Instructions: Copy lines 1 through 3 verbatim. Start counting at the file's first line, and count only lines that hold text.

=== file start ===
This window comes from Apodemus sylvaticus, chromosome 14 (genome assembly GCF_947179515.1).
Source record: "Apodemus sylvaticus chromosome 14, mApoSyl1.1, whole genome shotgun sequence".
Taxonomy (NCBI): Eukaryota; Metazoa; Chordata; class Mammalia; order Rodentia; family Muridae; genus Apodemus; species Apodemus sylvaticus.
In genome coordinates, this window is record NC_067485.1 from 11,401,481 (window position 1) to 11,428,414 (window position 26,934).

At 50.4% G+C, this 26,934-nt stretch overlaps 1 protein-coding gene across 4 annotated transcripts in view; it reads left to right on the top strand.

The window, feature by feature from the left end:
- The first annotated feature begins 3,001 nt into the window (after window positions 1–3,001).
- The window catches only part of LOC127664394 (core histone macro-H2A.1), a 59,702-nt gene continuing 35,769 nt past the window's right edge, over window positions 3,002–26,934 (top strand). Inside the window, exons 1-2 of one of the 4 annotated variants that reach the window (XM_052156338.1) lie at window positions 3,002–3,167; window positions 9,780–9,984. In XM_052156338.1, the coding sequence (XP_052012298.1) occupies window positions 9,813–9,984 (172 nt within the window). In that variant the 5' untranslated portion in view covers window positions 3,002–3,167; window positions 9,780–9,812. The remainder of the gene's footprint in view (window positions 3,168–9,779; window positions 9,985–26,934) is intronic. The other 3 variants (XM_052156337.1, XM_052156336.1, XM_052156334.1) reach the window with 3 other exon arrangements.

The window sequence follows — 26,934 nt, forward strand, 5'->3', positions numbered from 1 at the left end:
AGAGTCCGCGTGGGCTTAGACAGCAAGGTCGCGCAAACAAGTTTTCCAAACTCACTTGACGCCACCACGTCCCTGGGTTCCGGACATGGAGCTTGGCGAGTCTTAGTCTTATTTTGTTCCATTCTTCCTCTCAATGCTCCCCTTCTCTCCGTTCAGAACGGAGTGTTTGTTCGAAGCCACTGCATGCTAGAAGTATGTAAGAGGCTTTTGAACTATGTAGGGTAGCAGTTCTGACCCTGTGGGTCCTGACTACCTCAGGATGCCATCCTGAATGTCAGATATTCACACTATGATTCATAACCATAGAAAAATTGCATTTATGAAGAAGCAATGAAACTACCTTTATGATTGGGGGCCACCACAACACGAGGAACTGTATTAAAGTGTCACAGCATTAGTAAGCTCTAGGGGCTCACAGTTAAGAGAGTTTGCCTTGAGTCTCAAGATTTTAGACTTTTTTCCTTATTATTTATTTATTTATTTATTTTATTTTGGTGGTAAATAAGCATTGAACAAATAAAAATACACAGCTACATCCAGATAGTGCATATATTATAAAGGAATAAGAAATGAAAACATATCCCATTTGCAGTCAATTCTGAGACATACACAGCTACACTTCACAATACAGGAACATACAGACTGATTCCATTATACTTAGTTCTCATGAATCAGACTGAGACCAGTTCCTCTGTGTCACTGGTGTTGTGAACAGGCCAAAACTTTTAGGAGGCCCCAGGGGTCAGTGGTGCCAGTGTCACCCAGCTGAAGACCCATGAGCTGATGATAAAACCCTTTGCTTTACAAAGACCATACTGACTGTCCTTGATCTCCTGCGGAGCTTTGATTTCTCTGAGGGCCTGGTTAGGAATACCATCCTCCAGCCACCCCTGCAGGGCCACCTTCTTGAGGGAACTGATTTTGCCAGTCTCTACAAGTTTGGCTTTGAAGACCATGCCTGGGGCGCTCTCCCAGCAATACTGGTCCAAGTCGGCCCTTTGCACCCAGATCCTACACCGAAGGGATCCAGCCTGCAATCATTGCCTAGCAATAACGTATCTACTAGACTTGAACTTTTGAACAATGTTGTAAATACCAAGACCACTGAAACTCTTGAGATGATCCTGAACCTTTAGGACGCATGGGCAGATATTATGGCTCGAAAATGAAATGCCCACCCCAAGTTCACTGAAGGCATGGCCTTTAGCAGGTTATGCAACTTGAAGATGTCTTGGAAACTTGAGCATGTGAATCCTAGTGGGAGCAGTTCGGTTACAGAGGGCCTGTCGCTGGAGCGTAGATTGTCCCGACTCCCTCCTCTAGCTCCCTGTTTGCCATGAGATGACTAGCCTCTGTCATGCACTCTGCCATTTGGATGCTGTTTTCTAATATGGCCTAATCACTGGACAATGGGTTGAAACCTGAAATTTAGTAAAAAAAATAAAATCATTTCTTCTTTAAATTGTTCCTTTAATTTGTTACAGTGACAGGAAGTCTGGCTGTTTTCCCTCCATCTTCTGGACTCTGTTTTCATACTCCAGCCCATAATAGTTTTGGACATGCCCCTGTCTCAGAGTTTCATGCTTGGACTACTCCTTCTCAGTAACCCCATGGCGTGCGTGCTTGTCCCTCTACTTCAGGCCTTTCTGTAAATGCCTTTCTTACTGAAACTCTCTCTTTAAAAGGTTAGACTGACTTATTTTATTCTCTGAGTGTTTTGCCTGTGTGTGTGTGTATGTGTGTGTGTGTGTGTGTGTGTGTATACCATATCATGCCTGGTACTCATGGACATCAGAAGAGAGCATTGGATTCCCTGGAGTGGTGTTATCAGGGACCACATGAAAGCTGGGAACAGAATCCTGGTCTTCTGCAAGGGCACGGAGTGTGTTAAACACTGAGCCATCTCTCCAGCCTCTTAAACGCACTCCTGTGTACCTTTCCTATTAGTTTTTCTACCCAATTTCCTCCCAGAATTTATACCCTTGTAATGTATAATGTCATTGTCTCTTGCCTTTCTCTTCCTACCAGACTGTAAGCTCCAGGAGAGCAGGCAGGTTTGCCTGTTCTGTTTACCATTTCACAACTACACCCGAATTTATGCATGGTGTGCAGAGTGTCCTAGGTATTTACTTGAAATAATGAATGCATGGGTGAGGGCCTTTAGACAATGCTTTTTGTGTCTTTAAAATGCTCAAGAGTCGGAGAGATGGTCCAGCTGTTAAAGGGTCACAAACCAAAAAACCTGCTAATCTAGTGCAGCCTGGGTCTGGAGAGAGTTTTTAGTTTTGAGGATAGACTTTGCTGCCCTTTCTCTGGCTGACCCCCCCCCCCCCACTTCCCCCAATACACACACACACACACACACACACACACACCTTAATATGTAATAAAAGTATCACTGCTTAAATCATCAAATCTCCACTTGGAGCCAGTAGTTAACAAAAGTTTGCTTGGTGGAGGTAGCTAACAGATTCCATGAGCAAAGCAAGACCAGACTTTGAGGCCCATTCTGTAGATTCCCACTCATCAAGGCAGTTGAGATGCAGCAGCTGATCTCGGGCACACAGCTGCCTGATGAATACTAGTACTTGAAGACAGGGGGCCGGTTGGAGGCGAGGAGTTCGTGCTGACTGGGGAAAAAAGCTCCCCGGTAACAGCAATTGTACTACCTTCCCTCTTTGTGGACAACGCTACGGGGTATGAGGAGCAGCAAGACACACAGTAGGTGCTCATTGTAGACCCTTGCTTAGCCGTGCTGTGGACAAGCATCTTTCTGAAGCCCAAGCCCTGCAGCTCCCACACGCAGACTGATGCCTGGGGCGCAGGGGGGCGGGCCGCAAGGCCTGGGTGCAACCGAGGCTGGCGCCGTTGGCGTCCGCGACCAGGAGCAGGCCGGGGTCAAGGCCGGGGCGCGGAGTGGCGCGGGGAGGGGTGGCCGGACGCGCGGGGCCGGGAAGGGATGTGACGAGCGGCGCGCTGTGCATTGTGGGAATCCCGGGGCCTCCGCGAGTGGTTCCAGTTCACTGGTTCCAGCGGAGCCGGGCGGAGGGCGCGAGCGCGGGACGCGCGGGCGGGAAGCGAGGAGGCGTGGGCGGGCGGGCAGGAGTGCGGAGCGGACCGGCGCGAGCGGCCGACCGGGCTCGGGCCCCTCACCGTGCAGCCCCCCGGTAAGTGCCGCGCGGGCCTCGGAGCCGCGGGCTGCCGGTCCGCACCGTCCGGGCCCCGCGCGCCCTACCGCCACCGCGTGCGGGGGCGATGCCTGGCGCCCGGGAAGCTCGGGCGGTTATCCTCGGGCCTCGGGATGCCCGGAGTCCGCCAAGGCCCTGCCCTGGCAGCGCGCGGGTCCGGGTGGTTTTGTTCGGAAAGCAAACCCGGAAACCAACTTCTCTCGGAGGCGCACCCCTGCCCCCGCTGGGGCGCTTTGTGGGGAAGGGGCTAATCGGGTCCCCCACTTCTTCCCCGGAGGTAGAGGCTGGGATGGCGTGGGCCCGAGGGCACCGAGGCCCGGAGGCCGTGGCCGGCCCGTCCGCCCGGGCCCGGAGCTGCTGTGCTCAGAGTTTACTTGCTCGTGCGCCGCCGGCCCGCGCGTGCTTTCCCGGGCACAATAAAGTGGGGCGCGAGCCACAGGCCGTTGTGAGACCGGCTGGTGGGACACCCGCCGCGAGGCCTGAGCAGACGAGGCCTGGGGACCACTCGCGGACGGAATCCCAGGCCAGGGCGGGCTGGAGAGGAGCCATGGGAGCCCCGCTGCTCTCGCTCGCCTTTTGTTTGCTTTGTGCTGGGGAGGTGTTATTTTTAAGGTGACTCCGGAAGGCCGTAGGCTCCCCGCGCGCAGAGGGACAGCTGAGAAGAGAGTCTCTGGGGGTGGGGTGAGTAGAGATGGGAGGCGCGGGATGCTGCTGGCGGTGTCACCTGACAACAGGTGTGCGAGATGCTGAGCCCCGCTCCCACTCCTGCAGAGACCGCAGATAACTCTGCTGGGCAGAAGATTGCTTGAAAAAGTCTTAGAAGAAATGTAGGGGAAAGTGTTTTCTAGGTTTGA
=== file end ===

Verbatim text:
This window comes from Apodemus sylvaticus, chromosome 14 (genome assembly GCF_947179515.1).
Source record: "Apodemus sylvaticus chromosome 14, mApoSyl1.1, whole genome shotgun sequence".
Taxonomy (NCBI): Eukaryota; Metazoa; Chordata; class Mammalia; order Rodentia; family Muridae; genus Apodemus; species Apodemus sylvaticus.